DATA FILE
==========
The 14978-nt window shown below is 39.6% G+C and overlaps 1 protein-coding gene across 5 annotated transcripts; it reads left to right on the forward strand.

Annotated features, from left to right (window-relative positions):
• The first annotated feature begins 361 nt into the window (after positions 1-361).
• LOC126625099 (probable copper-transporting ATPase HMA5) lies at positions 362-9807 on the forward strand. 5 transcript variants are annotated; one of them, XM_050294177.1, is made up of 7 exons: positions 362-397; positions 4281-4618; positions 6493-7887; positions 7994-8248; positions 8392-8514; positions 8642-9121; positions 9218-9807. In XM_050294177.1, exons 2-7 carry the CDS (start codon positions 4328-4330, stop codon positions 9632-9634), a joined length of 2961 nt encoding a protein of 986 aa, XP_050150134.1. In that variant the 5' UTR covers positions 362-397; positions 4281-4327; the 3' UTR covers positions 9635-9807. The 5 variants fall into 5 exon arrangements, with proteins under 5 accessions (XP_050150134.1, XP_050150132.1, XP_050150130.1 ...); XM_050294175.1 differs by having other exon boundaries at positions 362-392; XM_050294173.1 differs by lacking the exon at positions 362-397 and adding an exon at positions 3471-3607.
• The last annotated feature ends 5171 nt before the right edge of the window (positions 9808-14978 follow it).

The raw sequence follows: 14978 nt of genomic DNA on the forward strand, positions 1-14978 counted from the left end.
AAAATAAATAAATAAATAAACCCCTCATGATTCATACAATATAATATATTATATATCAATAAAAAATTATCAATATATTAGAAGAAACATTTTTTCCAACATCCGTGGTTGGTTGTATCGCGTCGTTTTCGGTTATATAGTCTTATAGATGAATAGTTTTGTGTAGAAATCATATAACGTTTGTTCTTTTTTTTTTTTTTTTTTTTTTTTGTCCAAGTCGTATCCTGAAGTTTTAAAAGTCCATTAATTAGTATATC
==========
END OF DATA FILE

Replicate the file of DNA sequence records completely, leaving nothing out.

The 14978-nt window shown below is 39.6% G+C and overlaps 1 protein-coding gene across 5 annotated transcripts; it reads left to right on the forward strand.

Annotated features, from left to right (window-relative positions):
• The first annotated feature begins 361 nt into the window (after positions 1-361).
• LOC126625099 (probable copper-transporting ATPase HMA5) lies at positions 362-9807 on the forward strand. 5 transcript variants are annotated; one of them, XM_050294177.1, is made up of 7 exons: positions 362-397; positions 4281-4618; positions 6493-7887; positions 7994-8248; positions 8392-8514; positions 8642-9121; positions 9218-9807. In XM_050294177.1, exons 2-7 carry the CDS (start codon positions 4328-4330, stop codon positions 9632-9634), a joined length of 2961 nt encoding a protein of 986 aa, XP_050150134.1. In that variant the 5' UTR covers positions 362-397; positions 4281-4327; the 3' UTR covers positions 9635-9807. The 5 variants fall into 5 exon arrangements, with proteins under 5 accessions (XP_050150134.1, XP_050150132.1, XP_050150130.1 ...); XM_050294175.1 differs by having other exon boundaries at positions 362-392; XM_050294173.1 differs by lacking the exon at positions 362-397 and adding an exon at positions 3471-3607.
• The last annotated feature ends 5171 nt before the right edge of the window (positions 9808-14978 follow it).

The raw sequence follows: 14978 nt of genomic DNA on the forward strand, positions 1-14978 counted from the left end.
AAAATAAATAAATAAATAAACCCCTCATGATTCATACAATATAATATATTATATATCAATAAAAAATTATCAATATATTAGAAGAAACATTTTTTCCAACATCCGTGGTTGGTTGTATCGCGTCGTTTTCGGTTATATAGTCTTATAGATGAATAGTTTTGTGTAGAAATCATATAACGTTTGTTCTTTTTTTTTTTTTTTTTTTTTTTTGTCCAAGTCGTATCCTGAAGTTTTAAAAGTCCATTAATTAGTATATC